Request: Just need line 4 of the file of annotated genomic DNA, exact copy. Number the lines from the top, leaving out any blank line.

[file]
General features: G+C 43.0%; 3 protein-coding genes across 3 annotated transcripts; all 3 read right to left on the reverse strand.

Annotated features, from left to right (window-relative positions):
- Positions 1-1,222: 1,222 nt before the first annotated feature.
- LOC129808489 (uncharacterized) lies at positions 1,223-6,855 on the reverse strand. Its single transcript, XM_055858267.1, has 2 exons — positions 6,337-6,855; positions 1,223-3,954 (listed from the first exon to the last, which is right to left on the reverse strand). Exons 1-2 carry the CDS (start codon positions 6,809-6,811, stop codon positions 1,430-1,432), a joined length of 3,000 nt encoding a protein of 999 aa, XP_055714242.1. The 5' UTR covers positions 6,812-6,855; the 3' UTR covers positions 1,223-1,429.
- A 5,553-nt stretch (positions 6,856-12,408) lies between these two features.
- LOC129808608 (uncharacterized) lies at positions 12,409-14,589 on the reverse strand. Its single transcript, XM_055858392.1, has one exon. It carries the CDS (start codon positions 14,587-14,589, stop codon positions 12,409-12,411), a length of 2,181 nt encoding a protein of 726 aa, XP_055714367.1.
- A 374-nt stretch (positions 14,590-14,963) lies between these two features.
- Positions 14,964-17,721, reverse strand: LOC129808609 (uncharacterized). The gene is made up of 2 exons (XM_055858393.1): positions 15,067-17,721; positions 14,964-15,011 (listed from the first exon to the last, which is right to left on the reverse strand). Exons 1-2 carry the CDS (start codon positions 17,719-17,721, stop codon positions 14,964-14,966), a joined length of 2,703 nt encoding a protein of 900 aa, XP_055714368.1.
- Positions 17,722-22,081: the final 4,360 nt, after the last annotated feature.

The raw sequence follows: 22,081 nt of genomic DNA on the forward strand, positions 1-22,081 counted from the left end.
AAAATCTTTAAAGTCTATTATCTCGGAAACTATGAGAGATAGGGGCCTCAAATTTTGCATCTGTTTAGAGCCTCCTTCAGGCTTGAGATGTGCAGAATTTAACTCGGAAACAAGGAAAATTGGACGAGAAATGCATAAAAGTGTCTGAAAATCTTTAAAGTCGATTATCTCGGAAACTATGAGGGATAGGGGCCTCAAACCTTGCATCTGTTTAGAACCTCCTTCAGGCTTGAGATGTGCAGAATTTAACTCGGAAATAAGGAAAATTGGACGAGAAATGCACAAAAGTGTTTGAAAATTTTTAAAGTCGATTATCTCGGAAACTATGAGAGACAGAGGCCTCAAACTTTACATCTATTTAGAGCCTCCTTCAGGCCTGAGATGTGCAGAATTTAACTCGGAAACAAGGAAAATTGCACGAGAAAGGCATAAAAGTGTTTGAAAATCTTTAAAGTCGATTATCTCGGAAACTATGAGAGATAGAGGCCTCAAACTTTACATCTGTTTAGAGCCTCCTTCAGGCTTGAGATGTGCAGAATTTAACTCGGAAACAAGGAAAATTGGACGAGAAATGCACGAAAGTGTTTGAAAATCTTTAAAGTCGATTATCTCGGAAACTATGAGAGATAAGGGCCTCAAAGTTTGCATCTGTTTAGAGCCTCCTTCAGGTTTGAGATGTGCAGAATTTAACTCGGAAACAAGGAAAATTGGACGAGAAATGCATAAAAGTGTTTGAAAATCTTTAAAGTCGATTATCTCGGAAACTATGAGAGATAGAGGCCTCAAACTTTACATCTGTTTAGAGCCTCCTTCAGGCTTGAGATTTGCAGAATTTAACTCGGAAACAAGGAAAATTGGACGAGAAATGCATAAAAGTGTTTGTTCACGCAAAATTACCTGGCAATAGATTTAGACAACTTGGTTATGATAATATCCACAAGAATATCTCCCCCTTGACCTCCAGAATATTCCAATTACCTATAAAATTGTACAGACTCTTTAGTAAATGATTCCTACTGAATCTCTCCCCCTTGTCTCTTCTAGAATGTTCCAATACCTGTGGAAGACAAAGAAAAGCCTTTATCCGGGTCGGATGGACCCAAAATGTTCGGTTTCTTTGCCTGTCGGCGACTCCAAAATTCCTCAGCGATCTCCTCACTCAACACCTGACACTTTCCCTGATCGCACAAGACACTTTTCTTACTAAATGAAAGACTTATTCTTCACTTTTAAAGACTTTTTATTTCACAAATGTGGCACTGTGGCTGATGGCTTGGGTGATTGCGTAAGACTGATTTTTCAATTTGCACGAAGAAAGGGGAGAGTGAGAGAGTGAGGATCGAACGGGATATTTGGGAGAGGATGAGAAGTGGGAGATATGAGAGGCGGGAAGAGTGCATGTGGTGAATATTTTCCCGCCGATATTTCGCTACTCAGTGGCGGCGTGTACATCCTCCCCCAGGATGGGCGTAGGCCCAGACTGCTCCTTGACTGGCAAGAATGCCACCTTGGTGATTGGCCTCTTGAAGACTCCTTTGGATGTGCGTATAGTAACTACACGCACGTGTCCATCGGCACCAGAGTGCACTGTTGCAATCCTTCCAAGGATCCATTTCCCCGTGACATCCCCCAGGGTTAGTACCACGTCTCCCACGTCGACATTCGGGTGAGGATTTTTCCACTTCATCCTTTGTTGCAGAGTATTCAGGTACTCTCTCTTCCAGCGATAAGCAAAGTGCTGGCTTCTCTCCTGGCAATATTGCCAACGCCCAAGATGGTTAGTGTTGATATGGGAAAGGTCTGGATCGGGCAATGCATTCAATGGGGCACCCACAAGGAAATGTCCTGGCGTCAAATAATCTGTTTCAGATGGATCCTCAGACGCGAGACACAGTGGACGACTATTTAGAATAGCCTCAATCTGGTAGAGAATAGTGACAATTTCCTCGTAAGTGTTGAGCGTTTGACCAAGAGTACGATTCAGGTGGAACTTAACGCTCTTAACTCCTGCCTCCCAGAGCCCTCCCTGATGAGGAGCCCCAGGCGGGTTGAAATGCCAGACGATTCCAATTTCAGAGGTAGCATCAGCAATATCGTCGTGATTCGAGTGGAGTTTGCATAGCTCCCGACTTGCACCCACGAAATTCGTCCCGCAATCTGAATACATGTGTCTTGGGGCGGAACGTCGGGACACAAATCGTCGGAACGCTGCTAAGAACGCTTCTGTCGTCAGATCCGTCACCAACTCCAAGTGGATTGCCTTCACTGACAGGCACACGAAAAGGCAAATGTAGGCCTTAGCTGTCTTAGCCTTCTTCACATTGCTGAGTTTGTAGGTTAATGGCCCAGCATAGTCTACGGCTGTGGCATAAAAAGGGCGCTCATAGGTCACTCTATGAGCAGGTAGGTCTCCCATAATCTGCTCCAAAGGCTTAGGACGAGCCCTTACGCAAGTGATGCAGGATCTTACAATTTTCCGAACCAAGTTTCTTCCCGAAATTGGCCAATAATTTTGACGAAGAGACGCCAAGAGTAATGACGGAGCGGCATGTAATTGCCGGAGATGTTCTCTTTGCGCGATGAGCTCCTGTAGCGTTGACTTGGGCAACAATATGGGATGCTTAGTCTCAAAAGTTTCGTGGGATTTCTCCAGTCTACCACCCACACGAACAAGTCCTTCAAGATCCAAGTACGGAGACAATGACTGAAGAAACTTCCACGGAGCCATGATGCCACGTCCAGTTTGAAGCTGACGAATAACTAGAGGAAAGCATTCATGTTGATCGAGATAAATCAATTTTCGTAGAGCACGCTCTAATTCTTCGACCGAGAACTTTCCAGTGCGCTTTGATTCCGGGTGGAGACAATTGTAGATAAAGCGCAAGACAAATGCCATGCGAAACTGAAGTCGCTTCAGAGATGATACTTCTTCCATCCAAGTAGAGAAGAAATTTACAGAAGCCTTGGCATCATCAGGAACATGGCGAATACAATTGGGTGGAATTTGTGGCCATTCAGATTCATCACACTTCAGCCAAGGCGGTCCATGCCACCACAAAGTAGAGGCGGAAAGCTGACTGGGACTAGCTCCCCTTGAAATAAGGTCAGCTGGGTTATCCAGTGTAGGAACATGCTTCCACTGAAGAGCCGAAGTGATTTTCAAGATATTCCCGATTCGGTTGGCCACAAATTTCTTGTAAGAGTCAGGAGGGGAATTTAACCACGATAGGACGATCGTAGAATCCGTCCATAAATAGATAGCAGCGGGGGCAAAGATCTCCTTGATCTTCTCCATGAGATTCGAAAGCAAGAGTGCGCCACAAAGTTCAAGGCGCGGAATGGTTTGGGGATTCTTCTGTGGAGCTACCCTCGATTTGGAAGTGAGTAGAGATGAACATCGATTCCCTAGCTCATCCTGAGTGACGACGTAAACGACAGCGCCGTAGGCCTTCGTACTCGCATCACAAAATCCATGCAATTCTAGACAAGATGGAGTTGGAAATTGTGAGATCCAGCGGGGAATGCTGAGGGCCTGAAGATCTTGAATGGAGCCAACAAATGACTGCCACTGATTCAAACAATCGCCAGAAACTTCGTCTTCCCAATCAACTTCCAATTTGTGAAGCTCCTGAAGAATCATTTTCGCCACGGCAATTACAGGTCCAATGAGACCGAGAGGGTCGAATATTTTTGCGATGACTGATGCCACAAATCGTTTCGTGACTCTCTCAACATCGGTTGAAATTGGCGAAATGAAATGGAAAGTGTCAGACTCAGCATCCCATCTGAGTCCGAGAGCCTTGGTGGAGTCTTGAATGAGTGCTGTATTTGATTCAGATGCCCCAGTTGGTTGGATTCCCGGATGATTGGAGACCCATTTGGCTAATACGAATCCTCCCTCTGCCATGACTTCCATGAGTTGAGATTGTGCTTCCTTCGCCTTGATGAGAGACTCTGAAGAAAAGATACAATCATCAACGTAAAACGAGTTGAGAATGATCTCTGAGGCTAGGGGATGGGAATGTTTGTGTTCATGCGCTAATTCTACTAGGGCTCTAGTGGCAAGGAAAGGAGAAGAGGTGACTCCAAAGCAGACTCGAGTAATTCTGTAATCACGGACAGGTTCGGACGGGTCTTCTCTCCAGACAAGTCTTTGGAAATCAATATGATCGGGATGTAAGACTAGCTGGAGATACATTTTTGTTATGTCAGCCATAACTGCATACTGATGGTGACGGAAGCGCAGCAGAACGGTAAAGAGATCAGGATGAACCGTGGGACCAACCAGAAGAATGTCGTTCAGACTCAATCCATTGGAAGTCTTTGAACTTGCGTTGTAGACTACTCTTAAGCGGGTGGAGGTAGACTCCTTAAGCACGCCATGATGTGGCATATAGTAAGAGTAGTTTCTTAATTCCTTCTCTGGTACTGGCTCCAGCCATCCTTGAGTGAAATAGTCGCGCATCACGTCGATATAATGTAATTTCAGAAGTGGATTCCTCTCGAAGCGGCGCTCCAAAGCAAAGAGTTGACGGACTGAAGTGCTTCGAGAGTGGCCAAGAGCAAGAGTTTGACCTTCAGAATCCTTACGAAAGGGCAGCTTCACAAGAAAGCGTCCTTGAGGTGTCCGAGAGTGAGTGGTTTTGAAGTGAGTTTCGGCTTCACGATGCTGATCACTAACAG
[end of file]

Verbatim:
- LOC129808489 (uncharacterized) lies at positions 1,223-6,855 on the reverse strand. Its single transcript, XM_055858267.1, has 2 exons — positions 6,337-6,855; positions 1,223-3,954 (listed from the first exon to the last, which is right to left on the reverse strand). Exons 1-2 carry the CDS (start codon positions 6,809-6,811, stop codon positions 1,430-1,432), a joined length of 3,000 nt encoding a protein of 999 aa, XP_055714242.1. The 5' UTR covers positions 6,812-6,855; the 3' UTR covers positions 1,223-1,429.